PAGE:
Of all the actors who have played Wyatt Earp, Hugh O’Brian is probably most identified with the character because of the television series, The Life and Legend of Wyatt Earp.  He was probably closest to Earp’s true size, and depth of voice. The big problem is the lack of mustache. You can’t be Wyatt Earp without a mustache. From what I can remember his lack thereof had something to do with either a wife or girlfriend not liking it. My personal opinion is it was more the time frame. An all-American hero during the Eisenhower years would never wear a Stalin-looking mustache.  This was the first “adult” content television western when it premiered in 1955. Until it ended its run in 1962 with the Gunfight at the OK Corral as the final episode, it was constantly listed as one of the top rated shows on television.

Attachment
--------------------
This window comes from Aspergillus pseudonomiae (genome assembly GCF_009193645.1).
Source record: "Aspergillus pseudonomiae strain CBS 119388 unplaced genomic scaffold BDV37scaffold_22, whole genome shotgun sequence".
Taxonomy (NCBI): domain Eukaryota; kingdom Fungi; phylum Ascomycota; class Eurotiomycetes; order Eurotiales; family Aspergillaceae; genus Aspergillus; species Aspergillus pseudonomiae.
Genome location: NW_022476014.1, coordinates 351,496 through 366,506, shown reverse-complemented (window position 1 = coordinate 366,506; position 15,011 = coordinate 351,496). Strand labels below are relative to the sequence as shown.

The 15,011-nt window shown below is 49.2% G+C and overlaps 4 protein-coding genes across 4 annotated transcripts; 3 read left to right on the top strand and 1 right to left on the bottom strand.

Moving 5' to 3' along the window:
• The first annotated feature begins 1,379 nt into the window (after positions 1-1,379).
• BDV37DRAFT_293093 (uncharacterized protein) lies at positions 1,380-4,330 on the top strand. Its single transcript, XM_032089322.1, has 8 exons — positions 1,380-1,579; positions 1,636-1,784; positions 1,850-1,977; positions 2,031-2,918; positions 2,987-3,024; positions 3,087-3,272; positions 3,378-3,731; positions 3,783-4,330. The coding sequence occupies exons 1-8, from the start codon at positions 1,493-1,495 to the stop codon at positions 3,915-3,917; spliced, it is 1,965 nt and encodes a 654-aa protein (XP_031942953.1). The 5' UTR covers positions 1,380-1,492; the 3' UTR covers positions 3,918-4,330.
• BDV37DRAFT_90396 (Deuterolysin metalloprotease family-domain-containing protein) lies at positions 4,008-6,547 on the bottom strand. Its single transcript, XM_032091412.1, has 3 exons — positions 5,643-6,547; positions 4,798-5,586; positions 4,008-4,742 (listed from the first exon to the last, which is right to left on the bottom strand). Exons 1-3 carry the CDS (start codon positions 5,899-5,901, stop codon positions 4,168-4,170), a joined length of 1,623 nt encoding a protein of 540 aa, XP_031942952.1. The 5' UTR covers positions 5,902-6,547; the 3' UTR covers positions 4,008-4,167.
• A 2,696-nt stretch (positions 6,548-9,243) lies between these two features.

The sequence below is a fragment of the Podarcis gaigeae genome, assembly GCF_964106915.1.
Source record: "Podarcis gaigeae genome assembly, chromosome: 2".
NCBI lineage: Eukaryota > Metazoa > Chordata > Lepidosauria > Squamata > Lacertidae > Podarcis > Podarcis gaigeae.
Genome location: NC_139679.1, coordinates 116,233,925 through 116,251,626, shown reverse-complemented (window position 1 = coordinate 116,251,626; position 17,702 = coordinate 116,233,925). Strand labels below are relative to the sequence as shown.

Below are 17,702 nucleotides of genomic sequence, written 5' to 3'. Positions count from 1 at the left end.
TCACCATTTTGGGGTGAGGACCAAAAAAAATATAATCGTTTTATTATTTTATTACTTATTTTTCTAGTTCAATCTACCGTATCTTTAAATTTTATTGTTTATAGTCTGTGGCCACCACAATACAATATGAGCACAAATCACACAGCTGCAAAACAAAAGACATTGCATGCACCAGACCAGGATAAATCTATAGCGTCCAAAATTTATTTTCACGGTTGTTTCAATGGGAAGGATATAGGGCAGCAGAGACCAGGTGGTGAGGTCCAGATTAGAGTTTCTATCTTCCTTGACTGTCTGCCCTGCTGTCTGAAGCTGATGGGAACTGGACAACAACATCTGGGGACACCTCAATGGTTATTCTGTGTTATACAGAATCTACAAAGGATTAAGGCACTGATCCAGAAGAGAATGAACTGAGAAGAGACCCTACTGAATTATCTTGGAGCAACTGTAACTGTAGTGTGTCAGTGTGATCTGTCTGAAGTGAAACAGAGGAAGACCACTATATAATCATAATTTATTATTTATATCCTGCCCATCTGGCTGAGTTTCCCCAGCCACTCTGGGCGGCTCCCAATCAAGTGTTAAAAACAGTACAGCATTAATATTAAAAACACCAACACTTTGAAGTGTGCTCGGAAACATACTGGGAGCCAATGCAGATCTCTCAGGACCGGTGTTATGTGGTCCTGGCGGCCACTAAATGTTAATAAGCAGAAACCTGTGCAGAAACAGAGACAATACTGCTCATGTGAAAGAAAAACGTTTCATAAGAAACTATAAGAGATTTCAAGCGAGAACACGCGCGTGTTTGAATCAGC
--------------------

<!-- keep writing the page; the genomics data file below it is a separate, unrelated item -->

Also in 1955, Joel McCrea’s version of Wyatt was released. McCrea was the only man to play Wyatt Earp who actually knew Wyatt. He did extensive research for his 1955 movie and later short-lived television series, Wichita. McCrea was Earp’s personal choice to portray him in a movie if one was ever to be made of his life. In 1939, Randolph Scott had the “official” role of Wyatt Earp in Frontier Marshal by Stuart Lake. This is the film role Wyatt Earp himself wanted Joel McCrea to play.  

Until recently I have not appreciated the elegance of Burt Lancaster. His classic Gunfight at the O.K. Corral (1957) had a title song done by Frankie Lane. Kirk Douglas played an interesting Doc Holliday. The sequel, The Hour of the Gun came out a decade later.  My favorite Wyatt Earp, James Garner had the title role in this one. Jason Robards played a way too old Doc Holliday. 

About SJ Reidhead

  • Donnie Marler

    “Don’t move!”
    “Nonsense, by all means, move.”
    One of the best movie lines ever!!!

  • The Marquise

    I love this article, although I admit I was raised with my father singing Frankie Laine’s version of “OK Corral” most of my childhood so I have prejudice towards the Lancaster/Douglas version. Actually, the cast of that film is very good too…even the little bit featuring Dennis Hopper.